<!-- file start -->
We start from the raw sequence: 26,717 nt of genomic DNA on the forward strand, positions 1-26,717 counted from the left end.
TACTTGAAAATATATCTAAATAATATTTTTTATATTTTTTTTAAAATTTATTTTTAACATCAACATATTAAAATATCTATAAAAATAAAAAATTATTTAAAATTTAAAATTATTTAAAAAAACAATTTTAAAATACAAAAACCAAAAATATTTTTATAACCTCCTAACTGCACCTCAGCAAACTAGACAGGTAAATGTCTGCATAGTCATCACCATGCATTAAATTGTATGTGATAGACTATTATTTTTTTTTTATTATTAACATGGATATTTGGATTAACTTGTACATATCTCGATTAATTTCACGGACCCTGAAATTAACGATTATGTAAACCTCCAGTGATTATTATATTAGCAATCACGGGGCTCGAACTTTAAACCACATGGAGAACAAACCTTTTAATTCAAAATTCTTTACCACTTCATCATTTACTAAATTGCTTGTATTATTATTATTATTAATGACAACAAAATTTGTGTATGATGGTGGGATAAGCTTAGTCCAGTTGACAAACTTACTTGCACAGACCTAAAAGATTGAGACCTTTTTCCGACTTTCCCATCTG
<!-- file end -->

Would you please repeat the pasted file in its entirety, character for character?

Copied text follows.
We start from the raw sequence: 26,717 nt of genomic DNA on the forward strand, positions 1-26,717 counted from the left end.
TACTTGAAAATATATCTAAATAATATTTTTTATATTTTTTTTAAAATTTATTTTTAACATCAACATATTAAAATATCTATAAAAATAAAAAATTATTTAAAATTTAAAATTATTTAAAAAAACAATTTTAAAATACAAAAACCAAAAATATTTTTATAACCTCCTAACTGCACCTCAGCAAACTAGACAGGTAAATGTCTGCATAGTCATCACCATGCATTAAATTGTATGTGATAGACTATTATTTTTTTTTTATTATTAACATGGATATTTGGATTAACTTGTACATATCTCGATTAATTTCACGGACCCTGAAATTAACGATTATGTAAACCTCCAGTGATTATTATATTAGCAATCACGGGGCTCGAACTTTAAACCACATGGAGAACAAACCTTTTAATTCAAAATTCTTTACCACTTCATCATTTACTAAATTGCTTGTATTATTATTATTATTAATGACAACAAAATTTGTGTATGATGGTGGGATAAGCTTAGTCCAGTTGACAAACTTACTTGCACAGACCTAAAAGATTGAGACCTTTTTCCGACTTTCCCATCTG